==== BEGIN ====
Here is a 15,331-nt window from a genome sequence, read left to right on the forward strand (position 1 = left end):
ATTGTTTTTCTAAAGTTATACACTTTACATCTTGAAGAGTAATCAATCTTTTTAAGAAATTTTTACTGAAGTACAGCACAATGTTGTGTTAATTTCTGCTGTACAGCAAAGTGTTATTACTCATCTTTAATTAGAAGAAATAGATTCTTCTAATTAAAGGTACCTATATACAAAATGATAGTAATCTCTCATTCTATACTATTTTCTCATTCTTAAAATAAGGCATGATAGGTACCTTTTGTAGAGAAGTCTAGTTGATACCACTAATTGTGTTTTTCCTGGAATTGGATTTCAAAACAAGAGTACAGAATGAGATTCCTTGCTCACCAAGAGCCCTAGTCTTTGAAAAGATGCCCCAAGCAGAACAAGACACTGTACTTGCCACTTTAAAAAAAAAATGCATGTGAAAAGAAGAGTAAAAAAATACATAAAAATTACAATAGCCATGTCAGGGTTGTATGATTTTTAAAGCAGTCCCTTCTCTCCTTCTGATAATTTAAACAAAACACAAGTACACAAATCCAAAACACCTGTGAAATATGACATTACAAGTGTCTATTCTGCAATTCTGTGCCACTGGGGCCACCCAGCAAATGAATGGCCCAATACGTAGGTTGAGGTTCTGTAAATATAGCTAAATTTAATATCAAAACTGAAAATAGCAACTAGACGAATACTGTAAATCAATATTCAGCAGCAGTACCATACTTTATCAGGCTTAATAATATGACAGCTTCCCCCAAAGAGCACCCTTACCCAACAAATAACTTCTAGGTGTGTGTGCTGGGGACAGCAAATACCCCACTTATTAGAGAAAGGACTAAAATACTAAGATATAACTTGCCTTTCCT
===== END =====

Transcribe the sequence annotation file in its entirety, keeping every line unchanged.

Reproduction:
Here is a 15,331-nt window from a genome sequence, read left to right on the forward strand (position 1 = left end):
ATTGTTTTTCTAAAGTTATACACTTTACATCTTGAAGAGTAATCAATCTTTTTAAGAAATTTTTACTGAAGTACAGCACAATGTTGTGTTAATTTCTGCTGTACAGCAAAGTGTTATTACTCATCTTTAATTAGAAGAAATAGATTCTTCTAATTAAAGGTACCTATATACAAAATGATAGTAATCTCTCATTCTATACTATTTTCTCATTCTTAAAATAAGGCATGATAGGTACCTTTTGTAGAGAAGTCTAGTTGATACCACTAATTGTGTTTTTCCTGGAATTGGATTTCAAAACAAGAGTACAGAATGAGATTCCTTGCTCACCAAGAGCCCTAGTCTTTGAAAAGATGCCCCAAGCAGAACAAGACACTGTACTTGCCACTTTAAAAAAAAAATGCATGTGAAAAGAAGAGTAAAAAAATACATAAAAATTACAATAGCCATGTCAGGGTTGTATGATTTTTAAAGCAGTCCCTTCTCTCCTTCTGATAATTTAAACAAAACACAAGTACACAAATCCAAAACACCTGTGAAATATGACATTACAAGTGTCTATTCTGCAATTCTGTGCCACTGGGGCCACCCAGCAAATGAATGGCCCAATACGTAGGTTGAGGTTCTGTAAATATAGCTAAATTTAATATCAAAACTGAAAATAGCAACTAGACGAATACTGTAAATCAATATTCAGCAGCAGTACCATACTTTATCAGGCTTAATAATATGACAGCTTCCCCCAAAGAGCACCCTTACCCAACAAATAACTTCTAGGTGTGTGTGCTGGGGACAGCAAATACCCCACTTATTAGAGAAAGGACTAAAATACTAAGATATAACTTGCCTTTCCT